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Medical emergency

Posted on Tue Sep 8th, 2015 @ 1:27am by Lieutenant Commander Soraya Delrisa

Mission: Trouble on the frontier

“Harrison to Commander Delrisa.”

"Delrisa here."

“I apologise for the hour but may I see you immediately?”

"Of course Captain," the doctor replied. Something in his voice gave her pause. "Do you need me to come to you?"

“No, your office will be fine.”


“I was standing in front of the replicator,” Harrison said, “awaiting my usual Darjeeling tea. All of a sudden, I felt a sharp pain in my upper right jaw. My initial reaction was that an abscess had formed: I have had problems with them there before. Then the pain moved down to my ribcage. At this point I was not at all worried. I listened to my heart and it seemed to be functioning well enough: smooth and steady.

“However, when I tried to remove the cup, I found myself trembling. I walked over to my desk and sat down but it made no difference. I considered returning to my quarters but a quick experiment of lying down out of sight of Ops showed that being horizontal would not make any difference either.

“I pulled myself up and resumed my position behind my desk. It was no use; I knew I could not continue like this.”

Soraya nodded as she gave him a preliminary scan with her tricorder. She paused for a moment, holding the instrument near his heart. She tapped in a code and the small image on her tricorder popped up on the screen next to the biobed.

"Have you had any trouble breathing, or any other chest pain recently?" she asked as the image of his beating heart loomed over them.

“Shortness? No. My breathing has been fine. And no....” Harrison paused. “Actually, There have been a couple of incidents.... I have had pains in my ribcage. Let me stress it was only my ribcage. They were sharp but not severe and lasted only a few seconds. Talking of shortness of breath, a few good deep breaths sorted them out. I put it down to a pulled muscle or something like that and thought nothing more of it.”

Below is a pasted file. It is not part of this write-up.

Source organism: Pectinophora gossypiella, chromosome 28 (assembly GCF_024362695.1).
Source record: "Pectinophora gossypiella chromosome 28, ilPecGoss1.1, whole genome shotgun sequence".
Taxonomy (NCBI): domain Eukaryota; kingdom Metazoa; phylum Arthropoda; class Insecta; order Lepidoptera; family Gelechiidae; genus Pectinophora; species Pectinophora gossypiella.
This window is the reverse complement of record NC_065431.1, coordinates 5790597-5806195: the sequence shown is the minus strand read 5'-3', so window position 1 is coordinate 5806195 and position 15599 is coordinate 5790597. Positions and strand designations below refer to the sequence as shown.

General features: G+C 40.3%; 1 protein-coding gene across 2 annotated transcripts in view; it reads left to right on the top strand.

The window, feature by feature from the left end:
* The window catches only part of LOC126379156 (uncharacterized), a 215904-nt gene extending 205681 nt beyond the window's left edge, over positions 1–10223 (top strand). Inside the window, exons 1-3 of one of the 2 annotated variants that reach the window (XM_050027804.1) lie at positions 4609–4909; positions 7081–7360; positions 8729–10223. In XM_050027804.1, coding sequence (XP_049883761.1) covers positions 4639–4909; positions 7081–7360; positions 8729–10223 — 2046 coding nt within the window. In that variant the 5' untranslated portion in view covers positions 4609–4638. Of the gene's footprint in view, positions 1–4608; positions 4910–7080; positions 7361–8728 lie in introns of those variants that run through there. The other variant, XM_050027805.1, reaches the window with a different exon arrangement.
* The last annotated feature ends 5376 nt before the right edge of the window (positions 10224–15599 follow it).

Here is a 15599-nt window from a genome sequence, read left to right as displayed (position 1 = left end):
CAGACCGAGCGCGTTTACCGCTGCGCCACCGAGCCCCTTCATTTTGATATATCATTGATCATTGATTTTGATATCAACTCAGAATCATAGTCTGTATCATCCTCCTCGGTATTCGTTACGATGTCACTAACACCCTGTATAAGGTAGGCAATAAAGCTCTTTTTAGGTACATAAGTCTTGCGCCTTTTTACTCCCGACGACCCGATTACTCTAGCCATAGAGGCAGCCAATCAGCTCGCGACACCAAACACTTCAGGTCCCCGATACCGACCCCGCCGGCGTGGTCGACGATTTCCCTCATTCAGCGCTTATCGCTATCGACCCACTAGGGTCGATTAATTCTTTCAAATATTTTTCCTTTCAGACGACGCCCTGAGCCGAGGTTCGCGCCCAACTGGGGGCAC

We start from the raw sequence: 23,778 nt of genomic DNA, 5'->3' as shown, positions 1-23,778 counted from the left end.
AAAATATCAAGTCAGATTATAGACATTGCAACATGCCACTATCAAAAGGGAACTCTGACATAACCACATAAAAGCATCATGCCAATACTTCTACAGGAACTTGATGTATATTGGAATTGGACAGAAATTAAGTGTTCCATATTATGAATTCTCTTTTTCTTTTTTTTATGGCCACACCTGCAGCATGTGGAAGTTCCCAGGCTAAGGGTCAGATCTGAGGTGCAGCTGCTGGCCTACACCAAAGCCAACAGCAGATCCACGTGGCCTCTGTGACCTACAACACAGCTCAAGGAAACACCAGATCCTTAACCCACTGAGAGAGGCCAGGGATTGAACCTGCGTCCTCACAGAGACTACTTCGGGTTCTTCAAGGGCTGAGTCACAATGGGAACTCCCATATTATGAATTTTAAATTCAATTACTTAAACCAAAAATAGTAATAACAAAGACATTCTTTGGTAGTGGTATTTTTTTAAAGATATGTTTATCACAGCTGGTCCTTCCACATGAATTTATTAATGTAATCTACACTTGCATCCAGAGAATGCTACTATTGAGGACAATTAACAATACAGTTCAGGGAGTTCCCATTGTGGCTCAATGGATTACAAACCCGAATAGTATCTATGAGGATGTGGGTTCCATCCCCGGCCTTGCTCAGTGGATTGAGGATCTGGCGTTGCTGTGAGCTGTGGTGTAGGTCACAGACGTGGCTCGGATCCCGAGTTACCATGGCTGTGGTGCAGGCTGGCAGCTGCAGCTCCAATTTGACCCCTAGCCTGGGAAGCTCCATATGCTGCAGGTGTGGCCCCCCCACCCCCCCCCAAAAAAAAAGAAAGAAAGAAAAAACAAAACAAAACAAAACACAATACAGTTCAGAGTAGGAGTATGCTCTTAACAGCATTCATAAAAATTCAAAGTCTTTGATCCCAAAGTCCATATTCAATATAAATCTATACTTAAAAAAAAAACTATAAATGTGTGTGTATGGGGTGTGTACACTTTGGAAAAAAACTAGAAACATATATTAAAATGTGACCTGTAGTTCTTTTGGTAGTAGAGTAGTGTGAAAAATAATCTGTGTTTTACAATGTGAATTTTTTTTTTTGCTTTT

She changed the angle of the tricorder and the three-dimensional image on the screen changed as well.

"Your heartbeat is steady, but there is some scar tissue here and here," she said, pointing at the image. "Nothing too severe, but worth looking more closely. Computer, reference thoracic imaging from Captain Harrison's last physical please, Screen Two." A second image appeared next to the first. The scarred areas weren't there. Soraya reached into a drawer for a hyposyringe. "Computer, let's do a full chem panel, complete blood count, hemoglobin... and electrolytes please."

"Yes Doctor Delrisa," the computer intoned as Soraya began to roll up Harrison's sleeve.

Harrison waited. He did not like the Infirmary; in fact, he did not like hospitals in general. They always smelt so...antiseptic. However, he knew better than to second guess his Chief Medical Officer. In here, she ruled: patience was therefore the order of the day.

"I shan't take more than a few liters, Captain," Soraya said with a wink as she pressed the hypo to his arm. A moment later the sample was off to the Medlab. The doctor walked back over to the images on the screen.

"I want to wait for the labs before we make any decisions, but what we may have is a weakening of the ascending aorta here, right where the blood leaves the heart," she said, referencing the image.